Willa Sibert Cather (1873–1947), one of America’s most beloved authors, is best known for her novels depicting the lives of people who settled the American heartland and the Southwest: O Pioneers!, My Ántonia, A Lost Lady, and Death Comes for the Archbishop. Her life, like her writing, crisscrossed much of the United States. Born in Virginia, Cather grew up in Nebraska and graduated from the University of Nebraska. She then worked as a journalist and as a teacher in Pittsburgh, Pennsylvania, before moving to New York City in 1906 where she lived the rest of her life, though she continued to make long visits back to the Midwest, the Southwest, and California.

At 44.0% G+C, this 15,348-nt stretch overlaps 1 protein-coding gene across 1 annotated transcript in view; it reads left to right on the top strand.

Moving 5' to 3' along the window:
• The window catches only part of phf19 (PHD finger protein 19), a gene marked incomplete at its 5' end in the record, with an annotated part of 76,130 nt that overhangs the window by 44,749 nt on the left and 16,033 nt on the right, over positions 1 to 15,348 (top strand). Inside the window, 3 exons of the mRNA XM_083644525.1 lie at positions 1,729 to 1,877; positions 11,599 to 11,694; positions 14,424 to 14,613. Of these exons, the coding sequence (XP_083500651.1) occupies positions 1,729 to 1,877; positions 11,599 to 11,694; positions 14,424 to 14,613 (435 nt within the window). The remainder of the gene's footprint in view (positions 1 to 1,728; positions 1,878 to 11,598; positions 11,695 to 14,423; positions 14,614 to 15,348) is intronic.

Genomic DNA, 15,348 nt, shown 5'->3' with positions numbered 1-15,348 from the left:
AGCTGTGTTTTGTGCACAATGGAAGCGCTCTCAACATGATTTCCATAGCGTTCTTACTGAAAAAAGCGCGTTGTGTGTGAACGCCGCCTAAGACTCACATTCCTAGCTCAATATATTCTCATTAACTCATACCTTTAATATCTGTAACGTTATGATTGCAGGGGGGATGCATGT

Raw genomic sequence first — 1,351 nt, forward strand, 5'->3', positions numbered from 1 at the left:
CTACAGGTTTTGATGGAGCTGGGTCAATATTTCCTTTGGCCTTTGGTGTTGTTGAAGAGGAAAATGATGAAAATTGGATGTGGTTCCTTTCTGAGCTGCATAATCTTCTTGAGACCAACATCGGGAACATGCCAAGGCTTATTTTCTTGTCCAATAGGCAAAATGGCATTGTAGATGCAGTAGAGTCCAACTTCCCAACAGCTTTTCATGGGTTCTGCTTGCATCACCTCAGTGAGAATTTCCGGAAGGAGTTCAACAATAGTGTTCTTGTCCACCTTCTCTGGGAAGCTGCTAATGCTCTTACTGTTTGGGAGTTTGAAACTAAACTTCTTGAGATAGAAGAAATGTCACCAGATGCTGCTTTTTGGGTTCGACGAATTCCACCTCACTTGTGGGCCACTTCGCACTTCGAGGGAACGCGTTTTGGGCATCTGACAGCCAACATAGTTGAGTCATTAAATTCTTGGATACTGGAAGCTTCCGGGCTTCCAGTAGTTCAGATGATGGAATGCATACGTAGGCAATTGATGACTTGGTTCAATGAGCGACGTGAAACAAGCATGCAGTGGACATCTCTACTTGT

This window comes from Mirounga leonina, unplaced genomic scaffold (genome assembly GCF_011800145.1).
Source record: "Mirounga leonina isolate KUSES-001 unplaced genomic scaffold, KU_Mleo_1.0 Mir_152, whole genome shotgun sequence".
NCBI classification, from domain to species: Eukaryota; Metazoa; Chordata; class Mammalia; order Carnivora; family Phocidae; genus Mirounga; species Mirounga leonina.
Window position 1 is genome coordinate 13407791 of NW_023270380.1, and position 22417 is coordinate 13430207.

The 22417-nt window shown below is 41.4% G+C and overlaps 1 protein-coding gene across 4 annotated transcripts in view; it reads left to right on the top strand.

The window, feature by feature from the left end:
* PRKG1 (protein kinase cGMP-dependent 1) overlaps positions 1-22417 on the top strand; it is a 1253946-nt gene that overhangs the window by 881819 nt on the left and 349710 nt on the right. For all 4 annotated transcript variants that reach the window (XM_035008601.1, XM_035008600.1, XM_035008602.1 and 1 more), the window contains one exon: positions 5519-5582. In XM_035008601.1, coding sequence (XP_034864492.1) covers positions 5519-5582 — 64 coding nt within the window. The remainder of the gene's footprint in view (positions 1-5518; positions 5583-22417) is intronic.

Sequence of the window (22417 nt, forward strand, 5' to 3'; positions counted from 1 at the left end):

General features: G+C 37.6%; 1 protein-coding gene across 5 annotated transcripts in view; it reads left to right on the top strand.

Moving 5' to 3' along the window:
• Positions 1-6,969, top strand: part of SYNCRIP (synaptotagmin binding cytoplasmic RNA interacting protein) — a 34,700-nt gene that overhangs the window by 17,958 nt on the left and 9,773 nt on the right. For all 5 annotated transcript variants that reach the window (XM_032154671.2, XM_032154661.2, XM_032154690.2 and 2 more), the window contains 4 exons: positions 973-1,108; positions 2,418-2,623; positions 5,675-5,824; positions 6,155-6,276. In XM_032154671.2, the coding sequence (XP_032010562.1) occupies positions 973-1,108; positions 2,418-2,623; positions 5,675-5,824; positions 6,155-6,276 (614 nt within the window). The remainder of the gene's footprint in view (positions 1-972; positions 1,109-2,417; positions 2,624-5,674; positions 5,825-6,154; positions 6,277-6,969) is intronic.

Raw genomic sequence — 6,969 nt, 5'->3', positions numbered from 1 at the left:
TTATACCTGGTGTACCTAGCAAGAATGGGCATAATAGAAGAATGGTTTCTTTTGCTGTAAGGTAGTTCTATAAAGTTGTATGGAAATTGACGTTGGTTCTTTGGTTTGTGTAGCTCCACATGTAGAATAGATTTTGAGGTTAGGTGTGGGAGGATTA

Author: Willa Cather
This story (1907) by Willa Cather (1873–1947) is about how an American expatriate discovers the meaning of his home country. Lyon Hartwell, the son of an American artist, born abroad and now himself a sculptor living in Paris, habitually entertains his fellow Americans, all the while working on a memorial statue of his late uncle, his namesake, who was killed in the Civil War while still in his teens.
This story (1907) by Willa Cather (1873–1947) is about how an American expatriate discovers the meaning of his home country.